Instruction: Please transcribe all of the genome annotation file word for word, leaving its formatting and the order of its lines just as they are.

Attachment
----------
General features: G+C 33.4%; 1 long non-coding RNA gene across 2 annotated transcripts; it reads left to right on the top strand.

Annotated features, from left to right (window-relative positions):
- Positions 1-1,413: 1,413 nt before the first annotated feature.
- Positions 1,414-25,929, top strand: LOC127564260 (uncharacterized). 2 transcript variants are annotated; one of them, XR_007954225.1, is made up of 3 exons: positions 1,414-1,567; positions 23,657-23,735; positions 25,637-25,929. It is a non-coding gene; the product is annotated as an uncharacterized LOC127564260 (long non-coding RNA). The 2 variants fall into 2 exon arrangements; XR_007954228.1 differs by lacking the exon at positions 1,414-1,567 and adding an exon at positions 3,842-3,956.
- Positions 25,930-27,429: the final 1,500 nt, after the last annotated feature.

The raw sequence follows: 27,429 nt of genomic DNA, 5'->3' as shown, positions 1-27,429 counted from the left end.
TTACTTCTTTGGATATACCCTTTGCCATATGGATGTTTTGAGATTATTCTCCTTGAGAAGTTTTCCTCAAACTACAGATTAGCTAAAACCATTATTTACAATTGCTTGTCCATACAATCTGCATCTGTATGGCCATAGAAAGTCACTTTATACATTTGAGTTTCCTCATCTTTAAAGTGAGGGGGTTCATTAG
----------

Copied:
General features: G+C 33.4%; 1 long non-coding RNA gene across 2 annotated transcripts; it reads left to right on the top strand.

Annotated features, from left to right (window-relative positions):
- Positions 1-1,413: 1,413 nt before the first annotated feature.
- Positions 1,414-25,929, top strand: LOC127564260 (uncharacterized). 2 transcript variants are annotated; one of them, XR_007954225.1, is made up of 3 exons: positions 1,414-1,567; positions 23,657-23,735; positions 25,637-25,929. It is a non-coding gene; the product is annotated as an uncharacterized LOC127564260 (long non-coding RNA). The 2 variants fall into 2 exon arrangements; XR_007954228.1 differs by lacking the exon at positions 1,414-1,567 and adding an exon at positions 3,842-3,956.
- Positions 25,930-27,429: the final 1,500 nt, after the last annotated feature.

The raw sequence follows: 27,429 nt of genomic DNA, 5'->3' as shown, positions 1-27,429 counted from the left end.
TTACTTCTTTGGATATACCCTTTGCCATATGGATGTTTTGAGATTATTCTCCTTGAGAAGTTTTCCTCAAACTACAGATTAGCTAAAACCATTATTTACAATTGCTTGTCCATACAATCTGCATCTGTATGGCCATAGAAAGTCACTTTATACATTTGAGTTTCCTCATCTTTAAAGTGAGGGGGTTCATTAG